Happily, they put on brave faces and stout hearts and went out about 200 yards and came back with big smiles and lots of fish and stories to tell to the folks back in the Midwest.


One of the other great experiences…a treat for us Baja rats, but eye-opening to newbies is having your fresh caught fish cooked up for you.


Having our own restaurant puts us at ground zero when it comes to visitors eating fresh fish and especially their own catch.


As I often tell folks contentedly telling me about the great fish dinner, , "Nothing better or fresher than fish that was swimming around this morning!"


And it's true.


Real? Fresh? Fish? Folks are blown away to find out that fish that has never been frozen, canned, shipped, transported or processed can taste so much better when prepared and eaten straight away.


Whether it's plated up as tacos, grilled, broiled, fried...or whatever...then served up Baja style with fresh tortillas, frijoles,vcrice, some homemade salsas or sauces...Well, fewer things are better and surely a highlight of your Baja visit.


But, there's a few things you should know about restaurant fish in Baja.


Almost any restaurant will be happy to cook up your fish. Speaking from experience, it's a lot easier if YOU have already cleaned it.


Having you show up with 5 big pargo or 3 tuna straight out of your ice chest that still need to be cleaned is gonna take awhile. The restaurant might not be equipped to actually clean and dress out a fish for you. They might not know how!


Also, if the restaurant is in a rush and busy, it's hard to pull one of the kitchen staff off his station and have him clear a spot just to clean fish. Many restaurants don't have a "fish cleaning" station per se.


But, that aside, by all means, bring in your fish. Any and all fish are welcome!


What many folks don't know is that there are some fish that are prohibited from being on a restaurant menu here in Baja. Two of the most common fish that come to mind are dorado (mahi mahi) and roosterfish. Also, totuava.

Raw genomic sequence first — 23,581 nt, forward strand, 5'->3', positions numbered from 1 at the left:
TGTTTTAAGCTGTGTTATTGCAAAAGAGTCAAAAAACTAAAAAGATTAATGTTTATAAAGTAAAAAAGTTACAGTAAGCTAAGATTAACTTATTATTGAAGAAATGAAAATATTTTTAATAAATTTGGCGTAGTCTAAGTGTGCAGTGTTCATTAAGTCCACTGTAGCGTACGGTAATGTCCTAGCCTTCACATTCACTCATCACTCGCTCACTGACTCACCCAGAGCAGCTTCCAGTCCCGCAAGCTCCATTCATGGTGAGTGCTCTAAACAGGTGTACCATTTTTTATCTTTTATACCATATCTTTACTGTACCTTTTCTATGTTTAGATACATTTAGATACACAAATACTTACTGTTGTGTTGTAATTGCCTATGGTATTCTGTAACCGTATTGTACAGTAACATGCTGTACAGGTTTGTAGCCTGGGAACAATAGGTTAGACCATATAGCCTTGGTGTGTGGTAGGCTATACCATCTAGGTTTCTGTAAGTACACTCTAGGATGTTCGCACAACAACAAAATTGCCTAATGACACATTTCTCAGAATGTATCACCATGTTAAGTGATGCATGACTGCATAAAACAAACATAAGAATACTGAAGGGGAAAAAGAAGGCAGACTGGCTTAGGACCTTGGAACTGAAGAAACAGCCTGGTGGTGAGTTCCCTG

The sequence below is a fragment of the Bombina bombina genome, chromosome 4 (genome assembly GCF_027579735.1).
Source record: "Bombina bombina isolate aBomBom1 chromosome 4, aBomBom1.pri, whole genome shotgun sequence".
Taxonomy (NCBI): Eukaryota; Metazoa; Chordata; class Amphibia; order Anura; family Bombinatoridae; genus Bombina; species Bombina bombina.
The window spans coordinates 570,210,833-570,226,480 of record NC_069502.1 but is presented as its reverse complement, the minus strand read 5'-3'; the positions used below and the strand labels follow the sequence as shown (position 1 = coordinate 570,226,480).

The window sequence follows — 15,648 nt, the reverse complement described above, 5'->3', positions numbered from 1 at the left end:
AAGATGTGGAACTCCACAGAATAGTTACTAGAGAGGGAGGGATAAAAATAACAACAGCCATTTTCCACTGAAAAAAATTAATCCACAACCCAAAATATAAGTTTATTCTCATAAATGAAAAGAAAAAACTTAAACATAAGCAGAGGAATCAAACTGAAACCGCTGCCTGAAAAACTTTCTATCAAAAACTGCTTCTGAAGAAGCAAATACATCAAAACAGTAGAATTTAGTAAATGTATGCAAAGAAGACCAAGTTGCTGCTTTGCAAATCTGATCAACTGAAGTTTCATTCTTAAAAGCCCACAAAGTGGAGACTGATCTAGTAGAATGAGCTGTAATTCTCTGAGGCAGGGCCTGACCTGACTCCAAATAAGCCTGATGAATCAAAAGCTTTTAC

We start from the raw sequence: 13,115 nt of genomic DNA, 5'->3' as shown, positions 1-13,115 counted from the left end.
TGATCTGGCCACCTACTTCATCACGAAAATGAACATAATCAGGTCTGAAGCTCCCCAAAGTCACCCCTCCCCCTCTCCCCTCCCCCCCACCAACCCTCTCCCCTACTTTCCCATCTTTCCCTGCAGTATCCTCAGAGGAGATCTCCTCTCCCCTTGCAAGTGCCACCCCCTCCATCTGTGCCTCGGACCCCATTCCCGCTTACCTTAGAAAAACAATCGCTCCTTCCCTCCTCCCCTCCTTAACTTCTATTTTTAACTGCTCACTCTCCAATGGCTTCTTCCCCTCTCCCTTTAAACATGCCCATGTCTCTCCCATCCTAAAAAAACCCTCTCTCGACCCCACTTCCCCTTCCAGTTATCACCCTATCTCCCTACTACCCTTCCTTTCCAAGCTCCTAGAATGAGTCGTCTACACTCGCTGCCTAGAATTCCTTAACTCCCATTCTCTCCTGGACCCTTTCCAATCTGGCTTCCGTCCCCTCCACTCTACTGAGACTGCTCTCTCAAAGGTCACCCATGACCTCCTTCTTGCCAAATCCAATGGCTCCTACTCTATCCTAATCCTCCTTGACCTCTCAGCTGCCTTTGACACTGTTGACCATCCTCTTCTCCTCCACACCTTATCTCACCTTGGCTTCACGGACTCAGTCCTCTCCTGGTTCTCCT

All 3 of those species are prohibited from commercial fishing. So, by law, a restaurant can certainly prepare your fish that you caught and brought (totuava is completely endangered and prohibited). However, that restaurant cannot legally purchase species like roosterfish or dorado and sell them to you or anyone from on our menu.


Restaurants are only allowed to sell "commercially" legal fish. To date, roosterfish and dorado are solely for "sportfishing" purposes. That means YOU with your hook and line. Roosterfish and dorado are prohibited from commercial harvesting.


Likewise, the restaurant can cook YOUR dorado or roosterfish, but it cannot legally purchase that fish from you (because it was sport caught) or from a commercial business. So, chances are, if you see roosterfish, dorado or totuava on a Mexican menu, it probably shouldn't be there.


There are several reasons for this.


For one, there's certainly the ecological impact commercial fishing would have on these species. Commerical and sportfishing pretty much wiped-out the tasty totuava population years ago.


The Mexican government...so far...has recognized that roosterfish and dorado are extremely important to the tourism/fishing industry and are a valuable resource. Translated, that means, they are worth a lot of tourist dollars. They don’t want it going the way of totuava.


There's also the health issues.


From the perspective of a restaurant, purchasing fish from a non-regulated source like from a fisherman or from illegal harvesting could pose a health fish. Simply, in the chain-of-handling, there's no way to know that the fish is safe to eat.


There's no assurances (as far as that goes) to quality-control and inspection. Was it taken legally and correctly harvested and within the size and weight limited specified by law? No way to be certain.


Eat fish. Eat YOUR fish. Eat fresh fish on the menu too. However, it doesn't hurt to ask what kind of fish you're eating or raise an eyebrow if you see something wrong on the menu.